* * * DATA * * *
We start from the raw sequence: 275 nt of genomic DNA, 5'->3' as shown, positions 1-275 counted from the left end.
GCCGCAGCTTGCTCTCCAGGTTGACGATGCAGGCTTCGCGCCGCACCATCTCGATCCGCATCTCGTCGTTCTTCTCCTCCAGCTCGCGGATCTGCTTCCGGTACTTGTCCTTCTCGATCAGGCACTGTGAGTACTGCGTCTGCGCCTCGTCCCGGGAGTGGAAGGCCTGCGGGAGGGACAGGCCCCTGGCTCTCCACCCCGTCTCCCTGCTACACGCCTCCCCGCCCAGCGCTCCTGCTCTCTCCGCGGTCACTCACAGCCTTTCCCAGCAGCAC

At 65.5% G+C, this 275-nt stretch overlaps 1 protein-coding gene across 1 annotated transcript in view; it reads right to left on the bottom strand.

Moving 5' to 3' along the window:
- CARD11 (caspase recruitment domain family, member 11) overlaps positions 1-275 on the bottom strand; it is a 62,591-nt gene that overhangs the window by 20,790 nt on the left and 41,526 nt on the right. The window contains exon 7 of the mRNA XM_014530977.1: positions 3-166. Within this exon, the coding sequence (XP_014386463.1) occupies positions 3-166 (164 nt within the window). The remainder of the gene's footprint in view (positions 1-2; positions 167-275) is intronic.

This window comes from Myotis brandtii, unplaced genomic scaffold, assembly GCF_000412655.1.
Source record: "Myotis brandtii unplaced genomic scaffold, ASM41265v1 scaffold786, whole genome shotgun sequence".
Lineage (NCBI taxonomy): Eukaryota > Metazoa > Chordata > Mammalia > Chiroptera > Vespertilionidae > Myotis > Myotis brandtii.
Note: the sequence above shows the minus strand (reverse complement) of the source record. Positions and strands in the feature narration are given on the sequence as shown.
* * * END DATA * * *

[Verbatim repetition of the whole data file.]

We start from the raw sequence: 275 nt of genomic DNA, 5'->3' as shown, positions 1-275 counted from the left end.
GCCGCAGCTTGCTCTCCAGGTTGACGATGCAGGCTTCGCGCCGCACCATCTCGATCCGCATCTCGTCGTTCTTCTCCTCCAGCTCGCGGATCTGCTTCCGGTACTTGTCCTTCTCGATCAGGCACTGTGAGTACTGCGTCTGCGCCTCGTCCCGGGAGTGGAAGGCCTGCGGGAGGGACAGGCCCCTGGCTCTCCACCCCGTCTCCCTGCTACACGCCTCCCCGCCCAGCGCTCCTGCTCTCTCCGCGGTCACTCACAGCCTTTCCCAGCAGCAC

At 65.5% G+C, this 275-nt stretch overlaps 1 protein-coding gene across 1 annotated transcript in view; it reads right to left on the bottom strand.

Moving 5' to 3' along the window:
- CARD11 (caspase recruitment domain family, member 11) overlaps positions 1-275 on the bottom strand; it is a 62,591-nt gene that overhangs the window by 20,790 nt on the left and 41,526 nt on the right. The window contains exon 7 of the mRNA XM_014530977.1: positions 3-166. Within this exon, the coding sequence (XP_014386463.1) occupies positions 3-166 (164 nt within the window). The remainder of the gene's footprint in view (positions 1-2; positions 167-275) is intronic.

This window comes from Myotis brandtii, unplaced genomic scaffold, assembly GCF_000412655.1.
Source record: "Myotis brandtii unplaced genomic scaffold, ASM41265v1 scaffold786, whole genome shotgun sequence".
Lineage (NCBI taxonomy): Eukaryota > Metazoa > Chordata > Mammalia > Chiroptera > Vespertilionidae > Myotis > Myotis brandtii.
Note: the sequence above shows the minus strand (reverse complement) of the source record. Positions and strands in the feature narration are given on the sequence as shown.